The presentation is based on a series of articles I wrote a couple years ago, but I am continually tweaking it to keep it up to date and relevant. So even if you’ve read the article, if you are at SHARE and a DB2 person, stop by Room 402 at 3:00PM… and if you’re not here, the articles will have to do!

That's all for now... gotta get back to reviewing my presentation... hope to see you at SHARE this week... or, if not, somewhere else out there in DB2-land!

Friday, August 01, 2014

DB2 Health Checks - Part Two

In the first part of this series on DB2 health checks, DB2 Health Checks - Part One, I discussed the general concept of a health check and their basic importance in terms of maintaining a smooth-running DB2 environment.

Today, I want to briefly look at how DB2 health checks are usually done... if they are done at all.

The Scope of a DB2 Health Check

Some people mistakenly view a DB2 Health Check as being performance-focused only. Yes, performance is an important aspect of a health check -- and I admit that performance is generally the area that causes an organization to undergo the health check process. But the overall health of the DB2 environment needs to be addressed by the health check. In addition to performance-related issues (system, database and application), this can include:

  • availability
  • fault tolerance
  • recoverability
  • use of automation
  • process review
  • documentation
  • people skills (DBA, sysprog, development, etc.)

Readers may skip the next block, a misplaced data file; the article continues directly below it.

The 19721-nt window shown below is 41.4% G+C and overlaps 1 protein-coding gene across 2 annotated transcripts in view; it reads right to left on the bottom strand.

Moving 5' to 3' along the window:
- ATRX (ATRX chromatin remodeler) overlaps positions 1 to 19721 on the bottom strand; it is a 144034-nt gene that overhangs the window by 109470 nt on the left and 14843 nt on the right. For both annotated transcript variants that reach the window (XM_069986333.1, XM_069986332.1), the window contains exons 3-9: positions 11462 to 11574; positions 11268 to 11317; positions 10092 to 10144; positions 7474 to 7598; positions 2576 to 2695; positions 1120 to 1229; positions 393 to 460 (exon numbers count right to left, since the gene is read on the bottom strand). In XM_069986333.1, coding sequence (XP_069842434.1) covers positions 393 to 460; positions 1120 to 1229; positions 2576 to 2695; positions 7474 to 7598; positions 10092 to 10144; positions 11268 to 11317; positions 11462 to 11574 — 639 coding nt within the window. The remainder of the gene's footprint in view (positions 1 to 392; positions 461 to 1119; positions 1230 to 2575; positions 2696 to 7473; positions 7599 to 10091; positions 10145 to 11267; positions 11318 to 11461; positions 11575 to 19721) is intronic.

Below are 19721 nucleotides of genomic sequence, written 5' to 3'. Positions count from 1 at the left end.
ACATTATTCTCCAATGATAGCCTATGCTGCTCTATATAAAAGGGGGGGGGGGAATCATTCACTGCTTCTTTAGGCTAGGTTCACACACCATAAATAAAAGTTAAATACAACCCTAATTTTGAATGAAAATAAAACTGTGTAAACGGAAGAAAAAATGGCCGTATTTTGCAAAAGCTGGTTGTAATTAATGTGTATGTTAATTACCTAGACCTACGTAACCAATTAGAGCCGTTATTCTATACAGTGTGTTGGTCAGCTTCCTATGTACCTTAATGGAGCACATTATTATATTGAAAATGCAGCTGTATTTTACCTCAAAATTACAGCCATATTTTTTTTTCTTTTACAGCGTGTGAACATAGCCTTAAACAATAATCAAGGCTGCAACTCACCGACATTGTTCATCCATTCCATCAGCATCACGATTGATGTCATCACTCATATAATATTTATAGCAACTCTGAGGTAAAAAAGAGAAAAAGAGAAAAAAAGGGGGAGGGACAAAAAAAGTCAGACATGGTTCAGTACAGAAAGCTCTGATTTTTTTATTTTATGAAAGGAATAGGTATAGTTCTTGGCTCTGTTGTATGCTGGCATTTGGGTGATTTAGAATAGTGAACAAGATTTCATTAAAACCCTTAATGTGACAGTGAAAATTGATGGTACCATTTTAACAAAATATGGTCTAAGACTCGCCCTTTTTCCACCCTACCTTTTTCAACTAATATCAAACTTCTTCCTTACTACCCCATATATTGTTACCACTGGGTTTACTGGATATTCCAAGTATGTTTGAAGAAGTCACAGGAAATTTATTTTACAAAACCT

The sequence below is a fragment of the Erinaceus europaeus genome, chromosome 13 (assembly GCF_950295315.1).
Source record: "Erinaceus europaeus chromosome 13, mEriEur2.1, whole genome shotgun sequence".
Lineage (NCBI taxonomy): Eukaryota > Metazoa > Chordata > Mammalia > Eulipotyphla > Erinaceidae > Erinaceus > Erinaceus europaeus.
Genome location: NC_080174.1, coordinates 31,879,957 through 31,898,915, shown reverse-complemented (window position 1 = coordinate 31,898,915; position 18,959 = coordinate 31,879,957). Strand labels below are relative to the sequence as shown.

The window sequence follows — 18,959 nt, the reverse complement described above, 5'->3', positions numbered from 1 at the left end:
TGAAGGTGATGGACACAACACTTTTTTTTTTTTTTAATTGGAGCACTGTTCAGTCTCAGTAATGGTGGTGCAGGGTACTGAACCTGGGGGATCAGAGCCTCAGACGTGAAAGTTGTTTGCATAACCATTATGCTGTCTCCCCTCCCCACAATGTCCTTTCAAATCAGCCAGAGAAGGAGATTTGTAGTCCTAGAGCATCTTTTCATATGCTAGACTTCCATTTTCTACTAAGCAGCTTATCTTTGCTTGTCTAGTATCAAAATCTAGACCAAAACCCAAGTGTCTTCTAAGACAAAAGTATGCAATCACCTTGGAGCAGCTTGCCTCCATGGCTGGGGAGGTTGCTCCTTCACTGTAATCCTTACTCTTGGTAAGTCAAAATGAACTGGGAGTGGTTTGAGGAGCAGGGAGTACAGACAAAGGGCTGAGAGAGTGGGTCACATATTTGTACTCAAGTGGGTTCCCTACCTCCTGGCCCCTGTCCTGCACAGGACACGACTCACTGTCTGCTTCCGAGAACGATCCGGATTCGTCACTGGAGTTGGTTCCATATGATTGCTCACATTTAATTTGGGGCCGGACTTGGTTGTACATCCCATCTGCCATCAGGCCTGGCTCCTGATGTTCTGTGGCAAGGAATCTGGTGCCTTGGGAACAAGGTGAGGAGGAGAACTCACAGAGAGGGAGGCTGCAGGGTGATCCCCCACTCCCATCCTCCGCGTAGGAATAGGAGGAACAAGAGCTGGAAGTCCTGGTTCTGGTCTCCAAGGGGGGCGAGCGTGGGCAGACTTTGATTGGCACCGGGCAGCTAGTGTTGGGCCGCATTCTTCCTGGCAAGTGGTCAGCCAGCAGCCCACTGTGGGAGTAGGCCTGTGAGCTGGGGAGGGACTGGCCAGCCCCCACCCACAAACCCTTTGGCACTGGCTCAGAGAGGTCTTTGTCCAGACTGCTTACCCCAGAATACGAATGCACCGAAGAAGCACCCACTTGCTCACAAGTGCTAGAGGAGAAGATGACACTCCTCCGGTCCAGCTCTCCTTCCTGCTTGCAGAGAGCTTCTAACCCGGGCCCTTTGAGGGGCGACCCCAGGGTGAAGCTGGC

Considerations Before Undergoing a DB2 Health Check

DB2 health checks are important and crucial to the on-going stability of your systems, but there are issues:
  • Health checks can be costly (consulting engagements)
  • When a consulting company conducts a health check the analysis usually is done off-site, so your DBAs do not learn the techniques used by the consultants as they massage and analyze the data
  • Health checks generally are valid for a specific point-in-time and can become obsolete quickly

Conducting DB2 Health Checks

DB2 health checks typically are conducted by IBM personnel, a DB2 consultant, or a larger services firm. The engagement begins with experts/consultants interviewing the DBAs, submitting questionnaires as needed and collecting data from DB2. After collecting the data the consulting team goes off site and analyzes the reams of collected data. There may be intermittent communication between the consulting team and the on-site DBAs to clear up any lingering questions or to clarify things during the analysis phase. After some time (usually a week or more), a report on the health of your DB2 environment, perhaps with some recommendations to implement, is delivered.

What happens next is all up to you. After reading the report you can ignore it, implement some or all of the recommendations, conduct further in-house investigation for the feasibility of implementing the recommendations, or send it along to management for their perusal. But there is a deadline involved. After all, your systems are not static. So the health check report is only as good as the point-in-time for which it was delivered. Time, as it always does, will creep up on you. If you wait too long, the recommendations become stale and you might not be doing the proper thing for your environment by implementing changes based on old information.

Of course, when too much time has gone by after the health check, you could always engage with the services company and consultants again, requiring additional spending.

Is another way? 

Stay tuned, as we'll look at some other options in upcoming installments of this blog series on DB2 health checking...